This Week In 1990: July 8, 1990
I've made no secret of my disdain for Heart's chart-topper, "All I Wanna Do Is Make Love To You", in recent weeks - think of it as my "Don't Worry Be Happy" for 1990. But this week in 1990, a song I liked even less debuted on the ARIA singles chart.
Not since The Proclaimers' double of "I'm Gonna Be (500 Miles)" and "I'm On My Way" did a song offend me so much - and naturally, it had a lengthy and very successful run on the top 50.
While it was bad news for me in one respect this week in 1990, there was some good news with that Heart track losing the number 1 spot and Roxette's "It Must Have Been Love" ascending to the chart throne for the first of two weeks.
Off The Chart
Number 92 "Human Cannonball" by Webb Wilder
Peak: number 68
Like The Georgia Satellites and The Fabulous Thunderbirds, this is bona fide Southern fried rock - by the musician/actor born John Webb McMurry. Taken from the Hybrid Vigor album.
Number 89 "Jihad" by D*A*D
Peak: number 89
Last week, we saw the Danish rock band's enduring non-hit "Sleeping My Day Away" become a breaker, and it was quickly joined on the chart by their third song to miss the top 50.
Peak: number 68
With a horn section reminiscent of Hunters & Collectors, this Adelaide quintet were the latest local act (following the likes of The Makers, Bang The Drum and Girl Overboard) to fail to become the country's next big band.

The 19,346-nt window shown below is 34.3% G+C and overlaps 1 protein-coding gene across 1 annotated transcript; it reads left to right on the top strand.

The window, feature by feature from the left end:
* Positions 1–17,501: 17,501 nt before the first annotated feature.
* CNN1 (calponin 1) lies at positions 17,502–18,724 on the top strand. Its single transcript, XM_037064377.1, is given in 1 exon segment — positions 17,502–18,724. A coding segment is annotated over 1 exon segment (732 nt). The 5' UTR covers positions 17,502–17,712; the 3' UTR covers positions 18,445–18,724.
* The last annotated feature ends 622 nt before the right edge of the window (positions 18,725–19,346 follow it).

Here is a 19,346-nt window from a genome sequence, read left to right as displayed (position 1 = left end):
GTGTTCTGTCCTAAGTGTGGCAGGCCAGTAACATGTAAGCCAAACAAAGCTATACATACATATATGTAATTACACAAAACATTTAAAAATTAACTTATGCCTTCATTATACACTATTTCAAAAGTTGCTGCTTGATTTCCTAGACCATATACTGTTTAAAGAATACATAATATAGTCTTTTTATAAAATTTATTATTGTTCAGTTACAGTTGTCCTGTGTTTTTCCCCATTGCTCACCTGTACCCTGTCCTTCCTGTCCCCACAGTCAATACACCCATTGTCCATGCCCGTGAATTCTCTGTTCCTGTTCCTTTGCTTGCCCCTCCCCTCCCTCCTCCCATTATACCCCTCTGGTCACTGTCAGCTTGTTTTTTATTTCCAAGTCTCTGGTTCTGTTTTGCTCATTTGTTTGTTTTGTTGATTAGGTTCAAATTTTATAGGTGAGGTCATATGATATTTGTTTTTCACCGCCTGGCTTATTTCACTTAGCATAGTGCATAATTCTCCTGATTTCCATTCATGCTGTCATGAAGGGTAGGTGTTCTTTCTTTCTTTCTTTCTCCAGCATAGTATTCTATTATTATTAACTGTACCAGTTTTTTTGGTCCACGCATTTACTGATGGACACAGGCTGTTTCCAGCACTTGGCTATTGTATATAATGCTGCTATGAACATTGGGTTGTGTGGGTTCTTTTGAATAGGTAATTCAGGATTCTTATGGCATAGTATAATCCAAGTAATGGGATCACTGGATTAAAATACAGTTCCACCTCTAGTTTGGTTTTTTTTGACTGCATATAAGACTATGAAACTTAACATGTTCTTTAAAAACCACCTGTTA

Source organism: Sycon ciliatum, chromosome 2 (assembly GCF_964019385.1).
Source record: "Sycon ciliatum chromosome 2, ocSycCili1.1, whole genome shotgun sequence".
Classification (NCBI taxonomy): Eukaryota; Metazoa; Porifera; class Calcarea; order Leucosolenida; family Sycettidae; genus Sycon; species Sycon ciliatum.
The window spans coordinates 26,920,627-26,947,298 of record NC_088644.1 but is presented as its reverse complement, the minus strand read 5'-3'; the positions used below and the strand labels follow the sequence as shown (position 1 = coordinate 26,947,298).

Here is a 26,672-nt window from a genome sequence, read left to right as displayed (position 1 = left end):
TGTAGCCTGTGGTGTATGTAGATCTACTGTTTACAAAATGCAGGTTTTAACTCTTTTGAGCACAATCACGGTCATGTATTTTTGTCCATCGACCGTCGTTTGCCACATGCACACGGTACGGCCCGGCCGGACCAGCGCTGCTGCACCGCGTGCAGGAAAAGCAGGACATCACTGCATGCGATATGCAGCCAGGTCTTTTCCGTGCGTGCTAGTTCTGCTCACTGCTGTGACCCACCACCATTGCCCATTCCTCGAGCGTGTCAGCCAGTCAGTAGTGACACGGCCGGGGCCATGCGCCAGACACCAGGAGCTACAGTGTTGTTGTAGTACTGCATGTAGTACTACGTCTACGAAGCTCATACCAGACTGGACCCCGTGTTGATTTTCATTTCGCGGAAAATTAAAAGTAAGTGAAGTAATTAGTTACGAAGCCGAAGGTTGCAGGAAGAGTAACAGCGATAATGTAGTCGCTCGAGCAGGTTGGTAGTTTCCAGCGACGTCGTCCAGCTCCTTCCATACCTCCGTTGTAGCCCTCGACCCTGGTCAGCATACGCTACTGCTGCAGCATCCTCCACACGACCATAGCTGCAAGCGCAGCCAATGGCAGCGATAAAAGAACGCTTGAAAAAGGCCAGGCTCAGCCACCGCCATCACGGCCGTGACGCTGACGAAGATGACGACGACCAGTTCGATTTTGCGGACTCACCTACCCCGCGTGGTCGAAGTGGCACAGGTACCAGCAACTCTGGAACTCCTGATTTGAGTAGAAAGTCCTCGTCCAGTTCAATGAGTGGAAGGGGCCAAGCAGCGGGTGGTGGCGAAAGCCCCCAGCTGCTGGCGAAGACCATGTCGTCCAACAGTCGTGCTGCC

Peak: number 61
Following the disappointing performance of "Quicksand", Peter's record label made one last ditch effort to find another hit from Harry's Cafe De Wheels. They didn't succeed.
Peak: number 65
Previous single "Run Silent" made a fleeting appearance on the top 50 back in May, but the final release from Sacred Heart made even less of an impression, despite a major transformation being given to the version that appeared on the album. With its added horns, amped up tempo and even a rap from Marcella Detroit, the single mix was a punchier affair that sounded much more like a hit - but it wasn't to be. In fact, it'd be another couple of years before the duo returned to the ARIA chart, but when they did, it would be with their biggest single yet.
Peak: number 2
Since this is the week's only debut on the top 50, "Joey" is obviously the song I was referring to at the start - a tune I hated with a passion in 1990. The breakthrough hit for alternative band Concrete Blonde, the single was only prevented from hitting number 1 in Australia by another rock anthem (that I actually liked), which we'll see appear in a couple of weeks.
Written about singer Johnette Napolitano's relationship with Marc Moreland, the guitarist from Wall Of Voodoo (biggest hit: "Far Side Of Crazy", number 23 in 1986), "Joey" details what it's like to be in love with an alcoholic - Marc died of liver failure in 2002. Although it was clearly one of the year's most popular songs, I found Johnette's vocal too dreary and couldn't get into the dirge-like sound of the track. But what do you expect from a pop fan?
Listen to this week's new entries on my Spotify playlist of all the top 50 hits from 1990:
Next week: a synthpop supergroup who became one of my favourite bands of the decade and a hip-hop group who'd go on to have one of the most quoted songs of all time.
And a reminder that before next week's two regular posts, I'll be taking a special look back at one of the biggest events in music history on Monday.